by Thomas E. Billings
This is the second in a series of six articles on sprouting.
Amaranth: Soak 2-4 hours, sprout 1-1.5 days. Method: cloth. Very tiny seeds, likely to flow through screen in jar method; line strainer with sprouting cloth to retain seeds. Sprout can be very bitter. Might be able to grow as greens, if you can get appropriate variety of amaranth.
Barley: Soak 8-14 hours, sprout 1.25-1.5 days. Method: cloth or jar. Use only unhulled barley; "whole" hulled barley and pearled barley won't sprout. Chewy, somewhat bland sprout. Hulls are tough; people with stomach or intestinal ulcers might find hulls irritating. Can be used for grass also.
Buckwheat: Soak 15-20 minutes only; sprout 1-1.5 days. Method: cloth. Use hulled, *raw* buckwheat groats. Kasha is usually toasted, won't sprout. Raw buckwheat is white/green to light brown; toasted buckwheat is medium brown. Unhulled buckwheat (black hulls) are for greens, not general sprouting. Don't soak longer than 20 minutes as it spoils readily. Monitor moistness, rinse or change cloths every 12 hours to avoid spoilage. Good sprout, mild flavor. Sprouts much faster in warm/hot weather.
Field corn: Soak 8-14 hours, sprout 2.0+ days. Method: jar or cloth.
Popcorn: Soak 8-14 hours, sprout 1.5+ days. Method: jar or cloth. Blue mold can be a problem, esp. with field corn. Sweet corn seeds (if you can find them) will sprout also. Field corn sprouts, if long enough, are tender but bland/starchy tasting. Popcorn sprouts are very sweet, but the hull doesn't soften much in sprouting - very hard to eat. Not worth the trouble; suggest eating raw sweet corn (including raw corn silk, which is delicious) instead.
Millet: Soak 8-14 hours, sprout 1-1.5 days. Method: cloth or jar. Hulled millet - most seeds will sprout, but some ferment, producing very sharp taste. Unhulled millet best sprouter, but hull is very crunchy and sprout is rather bland. Best used in recipes.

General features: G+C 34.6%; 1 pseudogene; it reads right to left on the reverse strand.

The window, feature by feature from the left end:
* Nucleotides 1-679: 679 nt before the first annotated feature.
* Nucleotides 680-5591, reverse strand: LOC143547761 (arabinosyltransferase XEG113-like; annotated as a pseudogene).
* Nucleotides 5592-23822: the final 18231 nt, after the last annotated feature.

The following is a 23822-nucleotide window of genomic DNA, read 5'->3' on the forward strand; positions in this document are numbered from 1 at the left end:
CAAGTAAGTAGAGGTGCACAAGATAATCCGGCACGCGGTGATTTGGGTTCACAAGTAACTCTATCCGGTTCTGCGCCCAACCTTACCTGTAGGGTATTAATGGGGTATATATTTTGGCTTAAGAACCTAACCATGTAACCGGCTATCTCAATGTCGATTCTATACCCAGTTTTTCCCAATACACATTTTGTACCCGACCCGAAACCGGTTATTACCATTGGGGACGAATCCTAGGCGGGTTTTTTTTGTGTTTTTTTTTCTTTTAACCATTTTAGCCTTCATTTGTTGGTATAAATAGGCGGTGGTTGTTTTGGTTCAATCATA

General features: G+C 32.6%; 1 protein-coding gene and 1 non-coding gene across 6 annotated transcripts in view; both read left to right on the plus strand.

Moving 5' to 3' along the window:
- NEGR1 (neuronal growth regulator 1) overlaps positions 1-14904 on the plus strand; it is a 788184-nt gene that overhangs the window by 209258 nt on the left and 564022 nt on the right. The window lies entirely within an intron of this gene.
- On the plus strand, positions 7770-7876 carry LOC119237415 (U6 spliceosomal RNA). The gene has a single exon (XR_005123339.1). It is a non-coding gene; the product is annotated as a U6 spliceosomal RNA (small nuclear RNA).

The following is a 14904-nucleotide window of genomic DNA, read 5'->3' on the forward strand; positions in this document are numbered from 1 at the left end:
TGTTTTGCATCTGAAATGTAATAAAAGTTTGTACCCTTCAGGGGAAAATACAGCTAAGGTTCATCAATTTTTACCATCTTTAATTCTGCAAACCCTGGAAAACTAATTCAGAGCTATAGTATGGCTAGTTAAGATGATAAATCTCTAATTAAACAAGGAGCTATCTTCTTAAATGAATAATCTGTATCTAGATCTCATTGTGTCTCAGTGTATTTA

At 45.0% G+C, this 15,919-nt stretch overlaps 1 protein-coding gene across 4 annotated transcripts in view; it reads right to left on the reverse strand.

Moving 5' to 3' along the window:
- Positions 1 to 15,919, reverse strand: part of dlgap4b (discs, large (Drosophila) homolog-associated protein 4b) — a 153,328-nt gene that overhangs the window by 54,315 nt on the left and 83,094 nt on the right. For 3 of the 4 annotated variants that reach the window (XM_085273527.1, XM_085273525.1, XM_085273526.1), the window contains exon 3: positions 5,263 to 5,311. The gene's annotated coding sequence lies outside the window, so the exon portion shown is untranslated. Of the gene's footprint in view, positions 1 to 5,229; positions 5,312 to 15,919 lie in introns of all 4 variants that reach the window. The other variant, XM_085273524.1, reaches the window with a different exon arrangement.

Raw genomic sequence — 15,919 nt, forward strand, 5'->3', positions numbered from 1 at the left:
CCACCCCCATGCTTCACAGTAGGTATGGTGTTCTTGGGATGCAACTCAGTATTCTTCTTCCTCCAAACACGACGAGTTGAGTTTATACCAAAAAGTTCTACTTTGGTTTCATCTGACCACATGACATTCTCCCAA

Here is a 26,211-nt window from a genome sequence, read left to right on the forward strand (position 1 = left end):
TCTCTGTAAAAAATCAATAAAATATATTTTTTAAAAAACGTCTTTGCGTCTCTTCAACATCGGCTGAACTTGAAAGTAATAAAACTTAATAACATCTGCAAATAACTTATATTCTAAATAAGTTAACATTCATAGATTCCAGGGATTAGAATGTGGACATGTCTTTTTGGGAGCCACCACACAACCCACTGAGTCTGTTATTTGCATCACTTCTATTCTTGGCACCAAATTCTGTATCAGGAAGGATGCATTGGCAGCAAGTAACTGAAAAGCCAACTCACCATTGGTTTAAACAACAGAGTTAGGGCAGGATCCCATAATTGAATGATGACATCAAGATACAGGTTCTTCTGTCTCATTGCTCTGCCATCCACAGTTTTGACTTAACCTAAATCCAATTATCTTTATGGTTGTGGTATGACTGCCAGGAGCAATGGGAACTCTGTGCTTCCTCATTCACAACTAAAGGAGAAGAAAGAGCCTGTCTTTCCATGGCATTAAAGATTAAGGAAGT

Oats: Soak 8-14 hours, sprout 1.25-1.5 days. Method: cloth or jar. Must use unhulled oats; so-called "whole oats" or oat groats won't sprout. Good sprout, mild flavor similar to milk. Thick hull makes it difficult to eat; best used in recipes (a recipe for sprout milk will follow). Can grow as grass also.
Quinoa: Soak 2-4 hours, sprout 12 hours. Method: cloth or jar. Very fast sprouter. Must rinse seeds multiple times to get off soapy tasting saponin in seed coat. Very fast sprouter; can grow as greens. Strong flavor that many find unpleasant. Small seed, line strainer with cloth. White and black quinoa are available.
Rice: Soak 12-18 hours, sprout 1.0+ days. Method: cloth or jar. Only brown, unprocessed rice will sprout. White rice, wild rice are dead and won't sprout. Standard long grain rice doesn't sprout. Short, medium grain brown rice, also brown basmati (but not Texmati) rice will sprout. Before root appears, rice can be eaten but difficult: bland, chewy, *very* filling. Once root appears, rice sprout is very bitter. The only rice I suggest sprouting is: Lundberg Farms "Wehani" rice, a specialty rice (sprout 1.5 days). It is least bitter - less bitter than fenugreek - of possible use in recipes.
Rye: Soak 8-14 hours, sprout 1-1.5 days. Method: cloth or jar. Nice sprout - good flavor. Rye harvested immature or handled improperly can have strong, unpleasant flavored. If it molds, discard (ergot mold possible).
Triticale is a cross between rye and wheat; used to be available from Arrowhead Mills, but haven't seen it in market for some years.
Wheat, including Kamut and Spelt: Soak 8-14 hours, sprout 1-1.5 days. Method: cloth or jar. Hard Winter wheat better than soft Spring wheat. Wheat can get excessively sweet at 2+ days of sprouting. Spelt has nice texture, but spelt and kamut are more expensive than ordinary wheat. Wheat, rye, kamut, spelt, triticale can be used for grass also.
I found this article at www.chetday.com. It's published on the blog with permission.
Monday, February 25, 2008
by Thomas E. Billings